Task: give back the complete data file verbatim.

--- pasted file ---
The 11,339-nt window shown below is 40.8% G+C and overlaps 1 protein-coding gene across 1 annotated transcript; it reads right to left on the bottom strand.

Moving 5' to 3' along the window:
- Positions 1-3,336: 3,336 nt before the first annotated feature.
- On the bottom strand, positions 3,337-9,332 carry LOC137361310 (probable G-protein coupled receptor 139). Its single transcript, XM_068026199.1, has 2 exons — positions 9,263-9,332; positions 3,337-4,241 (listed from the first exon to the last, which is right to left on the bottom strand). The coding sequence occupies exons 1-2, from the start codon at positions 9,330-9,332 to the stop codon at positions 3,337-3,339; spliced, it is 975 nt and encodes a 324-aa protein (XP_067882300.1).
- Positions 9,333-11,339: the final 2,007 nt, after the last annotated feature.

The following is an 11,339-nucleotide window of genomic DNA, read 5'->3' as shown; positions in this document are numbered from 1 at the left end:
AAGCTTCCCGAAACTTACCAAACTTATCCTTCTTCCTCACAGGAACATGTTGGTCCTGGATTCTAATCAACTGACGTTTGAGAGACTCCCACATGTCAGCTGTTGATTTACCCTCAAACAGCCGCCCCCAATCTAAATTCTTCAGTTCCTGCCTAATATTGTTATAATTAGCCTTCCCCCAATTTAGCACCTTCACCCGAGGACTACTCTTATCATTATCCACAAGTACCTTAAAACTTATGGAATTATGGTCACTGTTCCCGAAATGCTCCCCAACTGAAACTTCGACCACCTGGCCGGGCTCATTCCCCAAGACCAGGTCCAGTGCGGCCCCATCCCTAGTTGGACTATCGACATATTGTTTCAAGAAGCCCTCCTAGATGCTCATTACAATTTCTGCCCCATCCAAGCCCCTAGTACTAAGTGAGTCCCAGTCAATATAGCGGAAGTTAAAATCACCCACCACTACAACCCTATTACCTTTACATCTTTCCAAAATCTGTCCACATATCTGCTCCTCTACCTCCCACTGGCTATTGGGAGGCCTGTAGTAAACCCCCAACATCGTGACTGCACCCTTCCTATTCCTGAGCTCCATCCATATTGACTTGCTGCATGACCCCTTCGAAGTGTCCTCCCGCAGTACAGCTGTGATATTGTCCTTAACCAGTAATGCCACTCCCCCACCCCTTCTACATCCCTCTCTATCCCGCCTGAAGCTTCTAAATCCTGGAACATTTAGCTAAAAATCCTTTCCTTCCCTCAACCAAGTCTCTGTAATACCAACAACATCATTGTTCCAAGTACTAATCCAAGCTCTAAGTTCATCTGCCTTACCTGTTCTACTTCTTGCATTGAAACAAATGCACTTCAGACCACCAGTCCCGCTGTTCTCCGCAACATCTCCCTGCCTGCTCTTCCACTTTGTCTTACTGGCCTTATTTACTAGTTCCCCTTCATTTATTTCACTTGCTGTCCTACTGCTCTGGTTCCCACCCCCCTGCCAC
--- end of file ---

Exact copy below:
The 11,339-nt window shown below is 40.8% G+C and overlaps 1 protein-coding gene across 1 annotated transcript; it reads right to left on the bottom strand.

Moving 5' to 3' along the window:
- Positions 1-3,336: 3,336 nt before the first annotated feature.
- On the bottom strand, positions 3,337-9,332 carry LOC137361310 (probable G-protein coupled receptor 139). Its single transcript, XM_068026199.1, has 2 exons — positions 9,263-9,332; positions 3,337-4,241 (listed from the first exon to the last, which is right to left on the bottom strand). The coding sequence occupies exons 1-2, from the start codon at positions 9,330-9,332 to the stop codon at positions 3,337-3,339; spliced, it is 975 nt and encodes a 324-aa protein (XP_067882300.1).
- Positions 9,333-11,339: the final 2,007 nt, after the last annotated feature.

The following is an 11,339-nucleotide window of genomic DNA, read 5'->3' as shown; positions in this document are numbered from 1 at the left end:
AAGCTTCCCGAAACTTACCAAACTTATCCTTCTTCCTCACAGGAACATGTTGGTCCTGGATTCTAATCAACTGACGTTTGAGAGACTCCCACATGTCAGCTGTTGATTTACCCTCAAACAGCCGCCCCCAATCTAAATTCTTCAGTTCCTGCCTAATATTGTTATAATTAGCCTTCCCCCAATTTAGCACCTTCACCCGAGGACTACTCTTATCATTATCCACAAGTACCTTAAAACTTATGGAATTATGGTCACTGTTCCCGAAATGCTCCCCAACTGAAACTTCGACCACCTGGCCGGGCTCATTCCCCAAGACCAGGTCCAGTGCGGCCCCATCCCTAGTTGGACTATCGACATATTGTTTCAAGAAGCCCTCCTAGATGCTCATTACAATTTCTGCCCCATCCAAGCCCCTAGTACTAAGTGAGTCCCAGTCAATATAGCGGAAGTTAAAATCACCCACCACTACAACCCTATTACCTTTACATCTTTCCAAAATCTGTCCACATATCTGCTCCTCTACCTCCCACTGGCTATTGGGAGGCCTGTAGTAAACCCCCAACATCGTGACTGCACCCTTCCTATTCCTGAGCTCCATCCATATTGACTTGCTGCATGACCCCTTCGAAGTGTCCTCCCGCAGTACAGCTGTGATATTGTCCTTAACCAGTAATGCCACTCCCCCACCCCTTCTACATCCCTCTCTATCCCGCCTGAAGCTTCTAAATCCTGGAACATTTAGCTAAAAATCCTTTCCTTCCCTCAACCAAGTCTCTGTAATACCAACAACATCATTGTTCCAAGTACTAATCCAAGCTCTAAGTTCATCTGCCTTACCTGTTCTACTTCTTGCATTGAAACAAATGCACTTCAGACCACCAGTCCCGCTGTTCTCCGCAACATCTCCCTGCCTGCTCTTCCACTTTGTCTTACTGGCCTTATTTACTAGTTCCCCTTCATTTATTTCACTTGCTGTCCTACTGCTCTGGTTCCCACCCCCCTGCCAC